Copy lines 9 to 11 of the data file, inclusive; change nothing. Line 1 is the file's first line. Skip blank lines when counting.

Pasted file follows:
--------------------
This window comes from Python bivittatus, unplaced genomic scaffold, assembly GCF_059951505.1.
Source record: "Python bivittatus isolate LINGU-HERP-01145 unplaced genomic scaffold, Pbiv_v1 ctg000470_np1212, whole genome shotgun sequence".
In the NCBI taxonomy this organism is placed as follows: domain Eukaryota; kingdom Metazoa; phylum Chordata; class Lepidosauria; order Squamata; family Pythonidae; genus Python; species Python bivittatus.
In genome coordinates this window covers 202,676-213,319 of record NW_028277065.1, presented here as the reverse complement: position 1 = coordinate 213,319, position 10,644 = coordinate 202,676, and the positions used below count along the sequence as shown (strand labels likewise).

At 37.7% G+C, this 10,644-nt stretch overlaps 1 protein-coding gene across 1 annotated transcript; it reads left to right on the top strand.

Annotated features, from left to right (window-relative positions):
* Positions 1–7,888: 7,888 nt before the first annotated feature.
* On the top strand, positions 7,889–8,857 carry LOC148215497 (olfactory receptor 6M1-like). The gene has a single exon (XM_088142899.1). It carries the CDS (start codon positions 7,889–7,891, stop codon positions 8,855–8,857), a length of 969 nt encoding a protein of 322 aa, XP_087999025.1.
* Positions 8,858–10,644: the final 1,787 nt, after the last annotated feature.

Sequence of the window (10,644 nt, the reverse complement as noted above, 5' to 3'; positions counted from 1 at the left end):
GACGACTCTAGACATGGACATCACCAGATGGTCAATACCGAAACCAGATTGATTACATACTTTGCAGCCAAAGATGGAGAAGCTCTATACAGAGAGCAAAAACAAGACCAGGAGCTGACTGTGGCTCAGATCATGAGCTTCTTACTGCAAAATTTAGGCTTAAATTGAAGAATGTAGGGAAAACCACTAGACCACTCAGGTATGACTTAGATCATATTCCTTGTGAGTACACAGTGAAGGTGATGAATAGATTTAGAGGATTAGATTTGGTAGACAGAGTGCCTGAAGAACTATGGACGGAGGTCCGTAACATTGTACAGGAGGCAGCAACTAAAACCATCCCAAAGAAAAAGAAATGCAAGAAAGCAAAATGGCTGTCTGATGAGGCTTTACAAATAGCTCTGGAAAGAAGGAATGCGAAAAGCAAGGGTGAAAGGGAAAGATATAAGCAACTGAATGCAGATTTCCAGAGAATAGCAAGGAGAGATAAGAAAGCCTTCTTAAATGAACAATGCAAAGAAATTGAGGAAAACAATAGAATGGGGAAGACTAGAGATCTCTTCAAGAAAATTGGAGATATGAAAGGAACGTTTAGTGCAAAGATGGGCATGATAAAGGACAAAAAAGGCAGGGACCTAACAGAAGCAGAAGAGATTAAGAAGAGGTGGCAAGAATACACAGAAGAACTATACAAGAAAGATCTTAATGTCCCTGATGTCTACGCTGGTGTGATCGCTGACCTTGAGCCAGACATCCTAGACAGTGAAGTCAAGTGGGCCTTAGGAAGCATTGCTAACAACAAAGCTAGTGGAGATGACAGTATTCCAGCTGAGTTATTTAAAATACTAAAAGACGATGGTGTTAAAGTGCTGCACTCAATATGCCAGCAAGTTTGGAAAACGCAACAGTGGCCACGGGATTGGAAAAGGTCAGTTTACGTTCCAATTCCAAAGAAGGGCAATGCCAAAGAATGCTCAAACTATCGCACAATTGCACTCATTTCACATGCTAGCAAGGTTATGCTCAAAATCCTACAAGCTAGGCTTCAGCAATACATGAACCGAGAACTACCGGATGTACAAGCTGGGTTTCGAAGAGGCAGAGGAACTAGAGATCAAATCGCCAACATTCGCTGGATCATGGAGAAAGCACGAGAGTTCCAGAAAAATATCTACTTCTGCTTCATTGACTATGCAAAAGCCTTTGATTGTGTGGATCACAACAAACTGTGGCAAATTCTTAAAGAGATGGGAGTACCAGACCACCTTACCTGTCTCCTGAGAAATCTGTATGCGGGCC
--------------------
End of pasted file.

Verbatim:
* Positions 8,858–10,644: the final 1,787 nt, after the last annotated feature.

Sequence of the window (10,644 nt, the reverse complement as noted above, 5' to 3'; positions counted from 1 at the left end):
GACGACTCTAGACATGGACATCACCAGATGGTCAATACCGAAACCAGATTGATTACATACTTTGCAGCCAAAGATGGAGAAGCTCTATACAGAGAGCAAAAACAAGACCAGGAGCTGACTGTGGCTCAGATCATGAGCTTCTTACTGCAAAATTTAGGCTTAAATTGAAGAATGTAGGGAAAACCACTAGACCACTCAGGTATGACTTAGATCATATTCCTTGTGAGTACACAGTGAAGGTGATGAATAGATTTAGAGGATTAGATTTGGTAGACAGAGTGCCTGAAGAACTATGGACGGAGGTCCGTAACATTGTACAGGAGGCAGCAACTAAAACCATCCCAAAGAAAAAGAAATGCAAGAAAGCAAAATGGCTGTCTGATGAGGCTTTACAAATAGCTCTGGAAAGAAGGAATGCGAAAAGCAAGGGTGAAAGGGAAAGATATAAGCAACTGAATGCAGATTTCCAGAGAATAGCAAGGAGAGATAAGAAAGCCTTCTTAAATGAACAATGCAAAGAAATTGAGGAAAACAATAGAATGGGGAAGACTAGAGATCTCTTCAAGAAAATTGGAGATATGAAAGGAACGTTTAGTGCAAAGATGGGCATGATAAAGGACAAAAAAGGCAGGGACCTAACAGAAGCAGAAGAGATTAAGAAGAGGTGGCAAGAATACACAGAAGAACTATACAAGAAAGATCTTAATGTCCCTGATGTCTACGCTGGTGTGATCGCTGACCTTGAGCCAGACATCCTAGACAGTGAAGTCAAGTGGGCCTTAGGAAGCATTGCTAACAACAAAGCTAGTGGAGATGACAGTATTCCAGCTGAGTTATTTAAAATACTAAAAGACGATGGTGTTAAAGTGCTGCACTCAATATGCCAGCAAGTTTGGAAAACGCAACAGTGGCCACGGGATTGGAAAAGGTCAGTTTACGTTCCAATTCCAAAGAAGGGCAATGCCAAAGAATGCTCAAACTATCGCACAATTGCACTCATTTCACATGCTAGCAAGGTTATGCTCAAAATCCTACAAGCTAGGCTTCAGCAATACATGAACCGAGAACTACCGGATGTACAAGCTGGGTTTCGAAGAGGCAGAGGAACTAGAGATCAAATCGCCAACATTCGCTGGATCATGGAGAAAGCACGAGAGTTCCAGAAAAATATCTACTTCTGCTTCATTGACTATGCAAAAGCCTTTGATTGTGTGGATCACAACAAACTGTGGCAAATTCTTAAAGAGATGGGAGTACCAGACCACCTTACCTGTCTCCTGAGAAATCTGTATGCGGGCC